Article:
Diabetes – What is Diabetes?
Diabetes is a serious disease that affects millions of people every year. It happens when the body fails to produce enough insulin or cannot make use of the insulin it has effectively.
Diet, exercise and medication can help to prevent or delay the development of the disease. It is also essential to know the symptoms, so you can tell if there is a problem and seek treatment.
What is diabetes?
Diabetes is a chronic illness (long-lasting) that impacts the way your body converts food into energy. It happens when your pancreas does not produce enough insulin or fails to use it properly.
Insulin is the hormone that helps your body absorb and utilize glucose, also referred to as sugar. People with type 2 diabetes do not produce enough insulin, or their bodies can’t make it in a proper way.
The blood sugar levels increase as time passes in both types of diabetes. This can lead to problems with your eyes, feet, and kidneys. It can also damage the blood vessels in your heart and brain.
Type 1 diabetes
Type 1 diabetes is caused by an autoimmune reaction, which means that your immune system attacks pancreatic cells that produce insulin, and destroys them. The destruction can happen over many months or even years, eventually resulting in the absence of insulin completely.
People with type 1 diabetes need to take insulin every day. They also must monitor their blood sugar levels and adjust their insulin, food and activity levels to keep their blood sugar within an acceptable range.
Type 2 diabetes
If you suffer from type 2 diabetes, your body does not use insulin the way it should. Insulin is a hormone that helps your cells get blood sugar (glucose) out of your blood and into your cells where it can be used to create energy.
People suffering from type 2 diabetes need to treat their diabetes through a healthy diet and exercise. They may also have to take medication to manage their blood glucose levels.
Diabetes in women symptoms
It is a chronic illness that affects people from all races, ethnicities and genders. However women are at a higher risk than males.
Women with diabetes have a higher chance of developing complications compared to men, including heart disease (the most common diabetes complication) and vision loss.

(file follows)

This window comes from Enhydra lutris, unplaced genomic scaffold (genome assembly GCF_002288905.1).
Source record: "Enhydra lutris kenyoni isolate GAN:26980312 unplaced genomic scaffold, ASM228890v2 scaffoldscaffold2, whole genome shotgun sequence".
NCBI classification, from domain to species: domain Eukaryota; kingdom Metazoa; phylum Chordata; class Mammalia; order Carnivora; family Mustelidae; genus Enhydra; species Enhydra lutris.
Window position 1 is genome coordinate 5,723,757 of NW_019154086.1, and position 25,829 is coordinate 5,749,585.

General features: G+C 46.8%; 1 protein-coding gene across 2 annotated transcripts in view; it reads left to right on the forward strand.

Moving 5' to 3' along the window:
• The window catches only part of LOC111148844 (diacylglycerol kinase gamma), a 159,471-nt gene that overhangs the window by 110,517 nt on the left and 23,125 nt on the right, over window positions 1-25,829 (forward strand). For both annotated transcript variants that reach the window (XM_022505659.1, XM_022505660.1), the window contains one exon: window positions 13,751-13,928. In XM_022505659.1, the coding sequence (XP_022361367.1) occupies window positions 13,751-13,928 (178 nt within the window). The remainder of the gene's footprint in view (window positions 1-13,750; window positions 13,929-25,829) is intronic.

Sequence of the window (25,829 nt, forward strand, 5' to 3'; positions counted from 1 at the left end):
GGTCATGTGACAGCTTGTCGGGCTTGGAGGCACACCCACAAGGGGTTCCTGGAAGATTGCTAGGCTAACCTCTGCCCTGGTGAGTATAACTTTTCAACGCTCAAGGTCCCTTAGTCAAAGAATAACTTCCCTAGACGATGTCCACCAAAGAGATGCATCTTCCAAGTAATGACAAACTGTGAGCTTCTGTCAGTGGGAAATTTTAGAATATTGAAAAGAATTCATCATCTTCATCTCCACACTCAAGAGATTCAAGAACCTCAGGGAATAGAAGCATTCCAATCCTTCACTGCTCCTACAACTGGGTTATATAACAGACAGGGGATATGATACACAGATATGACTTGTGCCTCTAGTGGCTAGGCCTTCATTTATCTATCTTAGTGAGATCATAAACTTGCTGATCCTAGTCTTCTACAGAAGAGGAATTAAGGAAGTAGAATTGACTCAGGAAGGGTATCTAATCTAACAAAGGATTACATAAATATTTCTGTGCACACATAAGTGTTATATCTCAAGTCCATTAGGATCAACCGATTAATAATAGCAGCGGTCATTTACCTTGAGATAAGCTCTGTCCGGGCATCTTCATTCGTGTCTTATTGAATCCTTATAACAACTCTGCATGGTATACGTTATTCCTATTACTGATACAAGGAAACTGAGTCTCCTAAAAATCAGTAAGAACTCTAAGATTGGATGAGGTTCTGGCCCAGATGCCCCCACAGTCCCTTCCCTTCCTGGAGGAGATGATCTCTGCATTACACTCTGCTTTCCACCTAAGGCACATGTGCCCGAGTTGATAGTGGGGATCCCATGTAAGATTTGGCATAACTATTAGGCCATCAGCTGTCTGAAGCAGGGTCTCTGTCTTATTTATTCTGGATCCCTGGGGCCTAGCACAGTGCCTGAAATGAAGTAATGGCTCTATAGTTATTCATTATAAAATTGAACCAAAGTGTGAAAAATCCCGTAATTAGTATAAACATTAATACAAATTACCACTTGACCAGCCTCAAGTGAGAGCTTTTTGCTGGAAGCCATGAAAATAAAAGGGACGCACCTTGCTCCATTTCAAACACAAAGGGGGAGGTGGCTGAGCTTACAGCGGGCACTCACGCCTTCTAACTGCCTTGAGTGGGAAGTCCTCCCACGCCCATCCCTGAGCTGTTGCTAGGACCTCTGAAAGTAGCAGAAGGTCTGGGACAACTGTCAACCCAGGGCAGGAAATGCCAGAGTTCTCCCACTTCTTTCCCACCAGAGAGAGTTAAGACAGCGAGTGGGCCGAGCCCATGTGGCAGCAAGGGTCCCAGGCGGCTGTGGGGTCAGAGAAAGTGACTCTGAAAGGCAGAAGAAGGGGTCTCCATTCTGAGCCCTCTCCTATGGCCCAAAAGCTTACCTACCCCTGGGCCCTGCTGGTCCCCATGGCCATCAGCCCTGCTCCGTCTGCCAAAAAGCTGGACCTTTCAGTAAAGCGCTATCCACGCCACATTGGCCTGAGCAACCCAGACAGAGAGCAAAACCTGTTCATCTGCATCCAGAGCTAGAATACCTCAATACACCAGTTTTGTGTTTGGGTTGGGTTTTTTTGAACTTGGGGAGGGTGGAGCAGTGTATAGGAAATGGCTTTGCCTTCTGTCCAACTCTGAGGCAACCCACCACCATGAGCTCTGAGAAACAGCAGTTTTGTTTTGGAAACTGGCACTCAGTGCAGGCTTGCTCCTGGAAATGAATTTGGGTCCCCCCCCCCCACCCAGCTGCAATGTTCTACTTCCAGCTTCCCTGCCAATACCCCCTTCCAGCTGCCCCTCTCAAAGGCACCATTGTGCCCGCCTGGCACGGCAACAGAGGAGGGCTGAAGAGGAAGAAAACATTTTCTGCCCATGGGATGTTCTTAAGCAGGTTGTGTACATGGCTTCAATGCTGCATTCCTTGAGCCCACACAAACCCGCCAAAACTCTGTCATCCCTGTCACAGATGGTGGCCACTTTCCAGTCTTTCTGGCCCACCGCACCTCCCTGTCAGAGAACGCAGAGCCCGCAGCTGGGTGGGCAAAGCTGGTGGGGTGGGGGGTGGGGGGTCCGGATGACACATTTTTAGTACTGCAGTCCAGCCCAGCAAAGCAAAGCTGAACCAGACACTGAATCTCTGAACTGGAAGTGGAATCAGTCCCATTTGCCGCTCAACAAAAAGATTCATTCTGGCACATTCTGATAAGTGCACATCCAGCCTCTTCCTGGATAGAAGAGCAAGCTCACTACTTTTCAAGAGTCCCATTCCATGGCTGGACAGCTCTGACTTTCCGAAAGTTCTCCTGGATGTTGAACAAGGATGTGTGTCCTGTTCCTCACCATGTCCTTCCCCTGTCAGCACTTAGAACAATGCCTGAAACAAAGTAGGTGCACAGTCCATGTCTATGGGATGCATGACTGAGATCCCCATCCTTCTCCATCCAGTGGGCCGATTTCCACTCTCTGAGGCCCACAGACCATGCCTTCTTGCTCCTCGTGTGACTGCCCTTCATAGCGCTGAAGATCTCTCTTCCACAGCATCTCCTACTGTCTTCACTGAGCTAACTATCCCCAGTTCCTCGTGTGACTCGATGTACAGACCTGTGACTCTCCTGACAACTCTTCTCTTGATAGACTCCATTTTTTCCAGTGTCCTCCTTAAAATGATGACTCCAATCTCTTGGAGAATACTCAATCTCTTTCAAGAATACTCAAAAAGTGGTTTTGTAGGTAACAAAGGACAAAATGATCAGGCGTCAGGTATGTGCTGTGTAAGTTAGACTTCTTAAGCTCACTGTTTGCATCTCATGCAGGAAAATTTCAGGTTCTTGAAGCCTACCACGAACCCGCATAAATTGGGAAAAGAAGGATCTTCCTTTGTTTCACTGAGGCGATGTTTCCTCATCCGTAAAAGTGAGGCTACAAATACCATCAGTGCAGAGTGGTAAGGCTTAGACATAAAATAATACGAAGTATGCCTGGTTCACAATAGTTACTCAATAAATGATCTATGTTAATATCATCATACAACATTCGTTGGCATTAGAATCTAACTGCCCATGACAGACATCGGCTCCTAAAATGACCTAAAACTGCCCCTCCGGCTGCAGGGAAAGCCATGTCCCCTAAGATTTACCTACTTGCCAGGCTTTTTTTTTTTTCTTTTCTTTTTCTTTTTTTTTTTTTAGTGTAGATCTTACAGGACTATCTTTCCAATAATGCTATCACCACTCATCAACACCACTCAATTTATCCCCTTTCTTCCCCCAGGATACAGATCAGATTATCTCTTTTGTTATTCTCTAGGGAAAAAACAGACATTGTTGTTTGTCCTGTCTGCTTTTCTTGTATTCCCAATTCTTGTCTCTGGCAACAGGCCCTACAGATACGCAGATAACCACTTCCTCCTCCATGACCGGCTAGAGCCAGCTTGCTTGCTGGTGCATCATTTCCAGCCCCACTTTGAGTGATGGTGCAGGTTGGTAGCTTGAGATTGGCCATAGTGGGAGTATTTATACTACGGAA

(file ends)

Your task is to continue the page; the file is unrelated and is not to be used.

One early warning sign of women suffering from diabetes is a rise in thirst and urine, a condition known as polydipsia. This is because diabetes can result in excess sugar accumulation in your blood and your kidneys are not able to eliminate it.
Men with diabetes Men: Symptoms
Diabetes is a condition where cells are unable to use glucose (blood sugar) for energy. This is usually because the pancreas is producing too little insulin.
This can result in high blood glucose levels. Your body will then attempt to lower the levels by flushing the excess glucose from your bloodstream through urine.
People suffering from diabetes frequently have a thirsty feeling and must drink large amounts of fluids. It can be as much as 4 liters a day.
Men may also experience weight loss because their bodies break down muscle to make energy, instead of fat. This is because blood sugar levels stay high for prolonged periods of time.
A healthy diet for diabetes is an important aspect of managing the condition. It can help you manage your blood sugar, control your weight, and reduce the risk of heart disease by reducing risk factors.
You should include whole foods in your diet, like fruits, vegetables and whole grains. Also, low-fat dairy products and legumes are great choices. It should also be low in saturated (unhealthy) fat and added sugars.
You may also be able to reduce the amount of sugar-sweetened beverages you consume. These drinks often have a lot of sugar, which can lead to elevated blood sugar levels.
Your doctor may prescribe diabetes medication to keep your blood sugar (glucose) levels within a normal range. These medications are typically used with lifestyle changes like diet and exercise to help manage your diabetes.
If your blood sugar is not being managed well with one medication, you might require a second medication. Your doctor will assist you choose the best medicine for your preferences and needs.
Newer medications like glucagon-like receptor agonists for peptide-1 as well as sodium-glucose cotransporter-2 inhibitors reduce blood sugar, have kidney and cardiovascular benefits and reduce the risk of complications. They also aid in weight loss and are available in injectable and tablet forms.